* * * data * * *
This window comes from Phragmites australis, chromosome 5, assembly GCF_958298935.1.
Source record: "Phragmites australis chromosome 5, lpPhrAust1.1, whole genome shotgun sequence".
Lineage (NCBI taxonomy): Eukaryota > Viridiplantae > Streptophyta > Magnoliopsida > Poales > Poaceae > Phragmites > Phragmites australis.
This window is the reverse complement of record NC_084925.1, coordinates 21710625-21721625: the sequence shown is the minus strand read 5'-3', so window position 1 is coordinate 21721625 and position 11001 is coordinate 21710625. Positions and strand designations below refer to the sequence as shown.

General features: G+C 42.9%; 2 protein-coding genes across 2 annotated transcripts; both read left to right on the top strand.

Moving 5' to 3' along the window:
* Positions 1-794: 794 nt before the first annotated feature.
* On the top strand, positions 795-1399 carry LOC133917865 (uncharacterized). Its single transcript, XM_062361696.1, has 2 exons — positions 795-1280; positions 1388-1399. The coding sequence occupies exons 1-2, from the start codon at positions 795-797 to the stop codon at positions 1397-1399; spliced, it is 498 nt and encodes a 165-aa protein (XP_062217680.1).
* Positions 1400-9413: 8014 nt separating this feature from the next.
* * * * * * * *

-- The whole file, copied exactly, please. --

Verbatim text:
This window comes from Phragmites australis, chromosome 5, assembly GCF_958298935.1.
Source record: "Phragmites australis chromosome 5, lpPhrAust1.1, whole genome shotgun sequence".
Lineage (NCBI taxonomy): Eukaryota > Viridiplantae > Streptophyta > Magnoliopsida > Poales > Poaceae > Phragmites > Phragmites australis.
This window is the reverse complement of record NC_084925.1, coordinates 21710625-21721625: the sequence shown is the minus strand read 5'-3', so window position 1 is coordinate 21721625 and position 11001 is coordinate 21710625. Positions and strand designations below refer to the sequence as shown.

General features: G+C 42.9%; 2 protein-coding genes across 2 annotated transcripts; both read left to right on the top strand.

Moving 5' to 3' along the window:
* Positions 1-794: 794 nt before the first annotated feature.
* On the top strand, positions 795-1399 carry LOC133917865 (uncharacterized). Its single transcript, XM_062361696.1, has 2 exons — positions 795-1280; positions 1388-1399. The coding sequence occupies exons 1-2, from the start codon at positions 795-797 to the stop codon at positions 1397-1399; spliced, it is 498 nt and encodes a 165-aa protein (XP_062217680.1).
* Positions 1400-9413: 8014 nt separating this feature from the next.